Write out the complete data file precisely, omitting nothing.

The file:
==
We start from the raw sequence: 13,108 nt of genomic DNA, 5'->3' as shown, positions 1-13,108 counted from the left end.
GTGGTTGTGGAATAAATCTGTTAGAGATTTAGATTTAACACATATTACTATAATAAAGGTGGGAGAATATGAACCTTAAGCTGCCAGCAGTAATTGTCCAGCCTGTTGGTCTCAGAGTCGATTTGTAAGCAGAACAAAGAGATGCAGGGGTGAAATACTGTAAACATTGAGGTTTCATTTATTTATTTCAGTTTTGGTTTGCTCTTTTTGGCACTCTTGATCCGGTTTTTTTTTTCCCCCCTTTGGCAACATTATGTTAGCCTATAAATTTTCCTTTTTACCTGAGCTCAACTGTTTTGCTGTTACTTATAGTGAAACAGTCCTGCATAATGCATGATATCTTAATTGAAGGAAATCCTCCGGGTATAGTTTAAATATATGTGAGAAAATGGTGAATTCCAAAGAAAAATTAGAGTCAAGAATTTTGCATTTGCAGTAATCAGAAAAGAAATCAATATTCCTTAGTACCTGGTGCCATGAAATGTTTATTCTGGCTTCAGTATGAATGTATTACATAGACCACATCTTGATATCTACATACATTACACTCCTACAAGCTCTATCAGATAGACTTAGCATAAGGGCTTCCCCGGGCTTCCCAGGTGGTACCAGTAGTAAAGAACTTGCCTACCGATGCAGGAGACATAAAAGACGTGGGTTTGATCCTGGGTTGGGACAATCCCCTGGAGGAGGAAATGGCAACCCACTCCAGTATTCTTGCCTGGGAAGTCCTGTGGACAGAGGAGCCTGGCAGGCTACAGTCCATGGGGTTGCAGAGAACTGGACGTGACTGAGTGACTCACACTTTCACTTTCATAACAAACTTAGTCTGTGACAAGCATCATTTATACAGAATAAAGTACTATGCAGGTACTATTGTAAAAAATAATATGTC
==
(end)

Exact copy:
We start from the raw sequence: 13,108 nt of genomic DNA, 5'->3' as shown, positions 1-13,108 counted from the left end.
GTGGTTGTGGAATAAATCTGTTAGAGATTTAGATTTAACACATATTACTATAATAAAGGTGGGAGAATATGAACCTTAAGCTGCCAGCAGTAATTGTCCAGCCTGTTGGTCTCAGAGTCGATTTGTAAGCAGAACAAAGAGATGCAGGGGTGAAATACTGTAAACATTGAGGTTTCATTTATTTATTTCAGTTTTGGTTTGCTCTTTTTGGCACTCTTGATCCGGTTTTTTTTTTCCCCCCTTTGGCAACATTATGTTAGCCTATAAATTTTCCTTTTTACCTGAGCTCAACTGTTTTGCTGTTACTTATAGTGAAACAGTCCTGCATAATGCATGATATCTTAATTGAAGGAAATCCTCCGGGTATAGTTTAAATATATGTGAGAAAATGGTGAATTCCAAAGAAAAATTAGAGTCAAGAATTTTGCATTTGCAGTAATCAGAAAAGAAATCAATATTCCTTAGTACCTGGTGCCATGAAATGTTTATTCTGGCTTCAGTATGAATGTATTACATAGACCACATCTTGATATCTACATACATTACACTCCTACAAGCTCTATCAGATAGACTTAGCATAAGGGCTTCCCCGGGCTTCCCAGGTGGTACCAGTAGTAAAGAACTTGCCTACCGATGCAGGAGACATAAAAGACGTGGGTTTGATCCTGGGTTGGGACAATCCCCTGGAGGAGGAAATGGCAACCCACTCCAGTATTCTTGCCTGGGAAGTCCTGTGGACAGAGGAGCCTGGCAGGCTACAGTCCATGGGGTTGCAGAGAACTGGACGTGACTGAGTGACTCACACTTTCACTTTCATAACAAACTTAGTCTGTGACAAGCATCATTTATACAGAATAAAGTACTATGCAGGTACTATTGTAAAAAATAATATGTC